Japanese encephalitis is a mosquito-borne infection that leads to swelling of the brain. It can affect the central nervous system and cause severe complications, even death.
Japanese encephalitis is caused by a bite from a mosquito infected with the virus.
Factors that may increase your chances of Japanese encephalitis:
Living or traveling in certain rural parts of Asia—Outbreaks have occurred in China, Korea, Japan, Taiwan, and Thailand. These countries have controlled the disease through
vaccinations. Other countries that still have periodic epidemics include Vietnam, Cambodia, Myanmar, India, Nepal, and Malaysia.
Employment as a lab worker, which may result in exposure to the virus.
Symptoms of Japanese encephalitis usually appear 5-15 days after the bite from an infected mosquito.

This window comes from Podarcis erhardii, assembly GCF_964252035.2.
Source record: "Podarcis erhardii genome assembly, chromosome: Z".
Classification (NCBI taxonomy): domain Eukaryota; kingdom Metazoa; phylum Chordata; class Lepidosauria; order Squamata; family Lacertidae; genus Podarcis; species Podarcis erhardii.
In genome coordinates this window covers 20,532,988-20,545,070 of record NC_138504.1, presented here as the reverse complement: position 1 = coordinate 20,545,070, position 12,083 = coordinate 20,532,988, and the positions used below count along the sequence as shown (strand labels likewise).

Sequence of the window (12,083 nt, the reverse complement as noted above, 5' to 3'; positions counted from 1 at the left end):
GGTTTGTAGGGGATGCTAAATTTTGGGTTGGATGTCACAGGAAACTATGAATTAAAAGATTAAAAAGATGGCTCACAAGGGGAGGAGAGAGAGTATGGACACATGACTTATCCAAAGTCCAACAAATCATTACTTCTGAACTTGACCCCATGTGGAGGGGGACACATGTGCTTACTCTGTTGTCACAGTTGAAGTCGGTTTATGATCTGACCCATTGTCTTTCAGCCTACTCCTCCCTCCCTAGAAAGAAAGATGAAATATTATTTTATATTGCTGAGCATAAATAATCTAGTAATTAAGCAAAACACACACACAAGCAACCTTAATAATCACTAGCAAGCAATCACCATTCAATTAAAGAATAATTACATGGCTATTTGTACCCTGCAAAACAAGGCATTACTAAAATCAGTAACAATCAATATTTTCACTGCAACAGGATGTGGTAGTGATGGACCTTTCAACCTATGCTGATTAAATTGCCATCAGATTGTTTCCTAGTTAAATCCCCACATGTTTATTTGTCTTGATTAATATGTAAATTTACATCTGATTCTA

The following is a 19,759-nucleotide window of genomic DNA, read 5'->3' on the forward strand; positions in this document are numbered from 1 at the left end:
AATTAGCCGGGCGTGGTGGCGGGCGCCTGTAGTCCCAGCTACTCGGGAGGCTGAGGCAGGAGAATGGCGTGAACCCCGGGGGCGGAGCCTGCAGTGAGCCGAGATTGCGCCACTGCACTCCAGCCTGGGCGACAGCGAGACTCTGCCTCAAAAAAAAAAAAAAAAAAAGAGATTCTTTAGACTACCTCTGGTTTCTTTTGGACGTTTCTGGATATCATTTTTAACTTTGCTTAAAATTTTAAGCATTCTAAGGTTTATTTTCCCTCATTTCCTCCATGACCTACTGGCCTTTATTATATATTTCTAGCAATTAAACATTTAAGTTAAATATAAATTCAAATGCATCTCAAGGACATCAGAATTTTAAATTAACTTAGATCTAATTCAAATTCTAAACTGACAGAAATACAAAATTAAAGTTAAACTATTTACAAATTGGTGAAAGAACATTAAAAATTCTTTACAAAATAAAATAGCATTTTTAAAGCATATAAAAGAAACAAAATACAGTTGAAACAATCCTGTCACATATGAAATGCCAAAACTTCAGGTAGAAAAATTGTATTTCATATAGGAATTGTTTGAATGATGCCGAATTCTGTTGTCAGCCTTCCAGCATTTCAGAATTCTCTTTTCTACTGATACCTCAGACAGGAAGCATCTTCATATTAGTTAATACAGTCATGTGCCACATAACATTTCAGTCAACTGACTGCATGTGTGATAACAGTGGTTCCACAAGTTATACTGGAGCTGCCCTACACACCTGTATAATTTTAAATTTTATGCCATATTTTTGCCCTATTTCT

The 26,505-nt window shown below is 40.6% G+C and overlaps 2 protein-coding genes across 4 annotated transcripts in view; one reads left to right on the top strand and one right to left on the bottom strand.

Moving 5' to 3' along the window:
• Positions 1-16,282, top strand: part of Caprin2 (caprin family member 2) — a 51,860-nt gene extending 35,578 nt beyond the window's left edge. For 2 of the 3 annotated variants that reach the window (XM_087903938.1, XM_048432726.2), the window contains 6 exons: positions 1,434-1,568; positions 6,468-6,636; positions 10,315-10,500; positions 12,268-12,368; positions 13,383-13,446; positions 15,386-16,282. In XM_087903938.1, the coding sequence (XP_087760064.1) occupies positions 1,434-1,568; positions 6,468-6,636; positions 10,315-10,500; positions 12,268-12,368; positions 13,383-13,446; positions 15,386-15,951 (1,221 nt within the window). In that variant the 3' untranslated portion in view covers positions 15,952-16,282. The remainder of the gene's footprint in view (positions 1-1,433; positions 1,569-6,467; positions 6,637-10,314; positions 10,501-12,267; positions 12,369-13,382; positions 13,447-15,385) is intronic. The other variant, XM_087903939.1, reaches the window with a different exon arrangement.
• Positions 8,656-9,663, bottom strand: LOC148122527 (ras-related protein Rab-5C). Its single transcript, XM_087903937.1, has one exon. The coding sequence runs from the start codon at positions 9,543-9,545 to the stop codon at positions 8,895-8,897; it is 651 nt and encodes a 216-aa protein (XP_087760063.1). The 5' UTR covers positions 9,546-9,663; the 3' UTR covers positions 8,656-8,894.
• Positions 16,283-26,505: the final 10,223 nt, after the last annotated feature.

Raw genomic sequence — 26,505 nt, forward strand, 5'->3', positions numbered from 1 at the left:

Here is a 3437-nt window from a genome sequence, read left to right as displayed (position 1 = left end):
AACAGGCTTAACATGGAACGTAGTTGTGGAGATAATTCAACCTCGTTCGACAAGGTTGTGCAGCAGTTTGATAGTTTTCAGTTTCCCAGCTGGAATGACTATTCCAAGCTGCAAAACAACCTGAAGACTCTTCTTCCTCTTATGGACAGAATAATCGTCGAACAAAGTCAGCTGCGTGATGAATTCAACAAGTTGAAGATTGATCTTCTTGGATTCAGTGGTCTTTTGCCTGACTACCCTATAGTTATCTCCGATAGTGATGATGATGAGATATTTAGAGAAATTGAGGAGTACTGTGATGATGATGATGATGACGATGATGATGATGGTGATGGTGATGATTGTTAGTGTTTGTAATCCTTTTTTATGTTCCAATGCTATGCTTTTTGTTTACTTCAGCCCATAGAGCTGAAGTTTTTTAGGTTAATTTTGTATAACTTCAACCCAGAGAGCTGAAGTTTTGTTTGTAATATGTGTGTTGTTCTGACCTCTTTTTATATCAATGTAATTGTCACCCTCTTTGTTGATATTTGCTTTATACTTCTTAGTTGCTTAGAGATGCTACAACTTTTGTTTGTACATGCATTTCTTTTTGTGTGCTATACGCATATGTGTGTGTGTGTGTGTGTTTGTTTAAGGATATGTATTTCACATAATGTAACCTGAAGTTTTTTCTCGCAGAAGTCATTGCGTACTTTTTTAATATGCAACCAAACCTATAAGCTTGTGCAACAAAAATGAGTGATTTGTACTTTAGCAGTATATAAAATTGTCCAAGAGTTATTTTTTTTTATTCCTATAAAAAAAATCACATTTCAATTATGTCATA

Japanese encephalitis. Centers for Disease Control and Prevention website. Available at: https://www.cdc.gov/japaneseencephalitis. Accessed August 5, 2015. Accessed December 7, 2017.
Japanese encephalitis VIS. Centers for Disease Control and Prevention website. Available at: https://www.cdc.gov/vaccines/hcp/vis/vis-statements/je-ixiaro.html. Updated January 24, 2014. Accessed December 7, 2017.
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